The good ol’ US men’s national team went to Italy this week and came out with a one goal victory. Booyah. It’s especially nice when you have Italians in your class that you then get the pleasure of making fun of the whole next day. They didn’t appreciate my jokes or my jersey, but how often is US soccer going to take down a European powerhouse? Not often enough.

The reason I can't lift my arms up anymore...

My roommate revealed to me one of Berlin’s not so hidden gems this week. It’s called Volkspark Friedrichshain. Directly translated that’s the people’s park of Friedrichshain (the borough where I live). It’s unbelievable. There were people everywhere doing all kinds of crazy things. Some people were practicing sword fighting while others were juggling. Just whatever random hobby you can think of, it was being carried out there. But the big reason we went there wasn’t for the dog park or BMX course, we went to boulder. It was my first time ever climbing outside on real rocks rather than just grabbing handholds on a climbing wall. So sweet. The boulder is a massive U-ish shaped wall of rock that probably is only like 15 feet high spray painted with all kinds of random things (example: a mouse walking down steps). The goal is to move laterally rather than up to the top. This proves to be quite difficult. On my first try, I was able to go about five feet and then already ran into trouble. You slowly have to piece together how you’re going to get to the next section. Once I had completed about the first 25 feet, I came to what is now my arch nemesis. You’re on a ledge and your next foothold (if you can even call it that when it’s literally 3 millimeters wide…) requires you to extend your leg so far that I thought I’d pulled something in my crotch region. Then comes the ridiculous part. You switch all your body weight to your right foot (which, like I said, is supported on something that’s virtually nonexistent) and then have to bring your left foot around the back of your right one in a ballerina style move. This foot then tries to seek out another small ledge below you which you can’t see and must feel for. It never found it. I probably tried this one move for over an hour. Eventually, I just moved on to the next part which forces you to become some sort of contortionist (I really need to start making offerings to the gods of flexibility). In the end, I was/am horrendously sore, but it was a great way to spend a rare sunny Berlin afternoon. This may very well turn into my summertime hangout.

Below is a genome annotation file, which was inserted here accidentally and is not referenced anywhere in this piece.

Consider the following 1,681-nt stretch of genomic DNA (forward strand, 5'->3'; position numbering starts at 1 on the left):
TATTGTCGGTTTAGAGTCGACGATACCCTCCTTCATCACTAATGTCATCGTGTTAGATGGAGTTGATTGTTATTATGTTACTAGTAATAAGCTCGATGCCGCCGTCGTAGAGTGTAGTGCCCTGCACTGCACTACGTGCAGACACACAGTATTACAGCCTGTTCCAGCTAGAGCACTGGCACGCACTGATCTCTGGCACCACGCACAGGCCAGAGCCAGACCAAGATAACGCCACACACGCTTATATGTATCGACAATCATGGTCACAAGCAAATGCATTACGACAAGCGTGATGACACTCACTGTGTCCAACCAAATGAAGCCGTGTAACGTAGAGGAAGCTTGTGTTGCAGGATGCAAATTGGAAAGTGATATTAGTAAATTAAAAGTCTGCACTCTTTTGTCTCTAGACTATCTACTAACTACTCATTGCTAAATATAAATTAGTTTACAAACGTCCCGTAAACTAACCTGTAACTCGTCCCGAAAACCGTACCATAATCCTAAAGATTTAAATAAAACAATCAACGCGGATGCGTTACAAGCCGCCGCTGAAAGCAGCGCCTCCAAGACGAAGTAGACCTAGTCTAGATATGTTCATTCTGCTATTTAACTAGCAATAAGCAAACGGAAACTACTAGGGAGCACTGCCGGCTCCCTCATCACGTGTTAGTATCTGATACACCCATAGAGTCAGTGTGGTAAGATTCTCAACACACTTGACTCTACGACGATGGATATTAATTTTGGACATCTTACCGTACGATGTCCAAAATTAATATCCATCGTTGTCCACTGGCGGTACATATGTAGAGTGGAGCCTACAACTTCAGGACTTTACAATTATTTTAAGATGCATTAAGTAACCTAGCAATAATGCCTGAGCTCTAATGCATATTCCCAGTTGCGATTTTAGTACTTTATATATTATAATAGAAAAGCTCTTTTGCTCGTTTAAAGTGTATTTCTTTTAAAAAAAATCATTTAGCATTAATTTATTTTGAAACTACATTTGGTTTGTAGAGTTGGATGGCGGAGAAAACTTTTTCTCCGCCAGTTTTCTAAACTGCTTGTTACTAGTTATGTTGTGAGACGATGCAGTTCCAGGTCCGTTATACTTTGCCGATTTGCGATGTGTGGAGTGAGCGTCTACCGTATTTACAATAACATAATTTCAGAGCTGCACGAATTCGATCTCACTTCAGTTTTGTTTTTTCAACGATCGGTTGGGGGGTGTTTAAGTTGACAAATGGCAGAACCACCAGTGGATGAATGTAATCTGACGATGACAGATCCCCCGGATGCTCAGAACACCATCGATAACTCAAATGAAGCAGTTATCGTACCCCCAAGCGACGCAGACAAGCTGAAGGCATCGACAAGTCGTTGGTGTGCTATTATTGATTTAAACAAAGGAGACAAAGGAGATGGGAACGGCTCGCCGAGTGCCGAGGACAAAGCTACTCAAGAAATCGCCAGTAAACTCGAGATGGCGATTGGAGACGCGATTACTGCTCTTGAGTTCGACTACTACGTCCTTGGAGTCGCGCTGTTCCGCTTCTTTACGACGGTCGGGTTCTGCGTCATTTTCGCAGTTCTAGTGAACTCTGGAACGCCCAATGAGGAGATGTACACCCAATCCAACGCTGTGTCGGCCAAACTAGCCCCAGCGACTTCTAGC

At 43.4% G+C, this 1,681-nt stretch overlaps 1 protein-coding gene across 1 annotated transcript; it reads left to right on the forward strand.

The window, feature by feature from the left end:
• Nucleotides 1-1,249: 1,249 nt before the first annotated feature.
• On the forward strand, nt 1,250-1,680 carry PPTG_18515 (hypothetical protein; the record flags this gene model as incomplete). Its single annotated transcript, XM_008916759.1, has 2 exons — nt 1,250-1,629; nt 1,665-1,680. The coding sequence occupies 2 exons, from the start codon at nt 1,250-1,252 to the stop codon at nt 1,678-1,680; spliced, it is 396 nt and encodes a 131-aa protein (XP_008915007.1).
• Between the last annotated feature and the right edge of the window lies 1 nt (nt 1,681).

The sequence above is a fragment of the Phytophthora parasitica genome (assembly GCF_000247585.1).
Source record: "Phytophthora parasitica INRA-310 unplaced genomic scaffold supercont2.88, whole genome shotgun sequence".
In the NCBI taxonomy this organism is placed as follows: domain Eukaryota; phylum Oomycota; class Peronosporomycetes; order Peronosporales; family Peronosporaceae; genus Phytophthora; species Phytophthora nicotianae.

I applied for a job this week. It’s at the Wissenschaftszentrum Berlin für Sozialforschung (the WZB for short). This place is a social sciences research center where I’d be working on some kind of political science research about communitarianism and cosmopolitanism. As fancy as all that sounds, I think I’d just be reading a lot of newspapers which sounds good to me. In order to apply, I had to write a cover letter and send in a CV. A German CV. This proved fairly difficult. Possibly because I’ve never actually written a CV before. I mean a résumé takes care of most everything in the States. Anyway, in order to do this correctly, a German friend of mine sent me her CV. I was immediately surprised by the fact that you need to both give your age, marital status, and other things that would never fly in America. There was a picture as well. Am I trying to get a date or a job? Ridiculous. Well, we’ll see if they come a-knockin’.

Hugs and hand pounds,




  1. AJR says:

    The Political Science department theorists want to know more about this communitarianism and cosmopolitanism research possibility. Well, I don’t know if Jill and Lori want to know more but I do.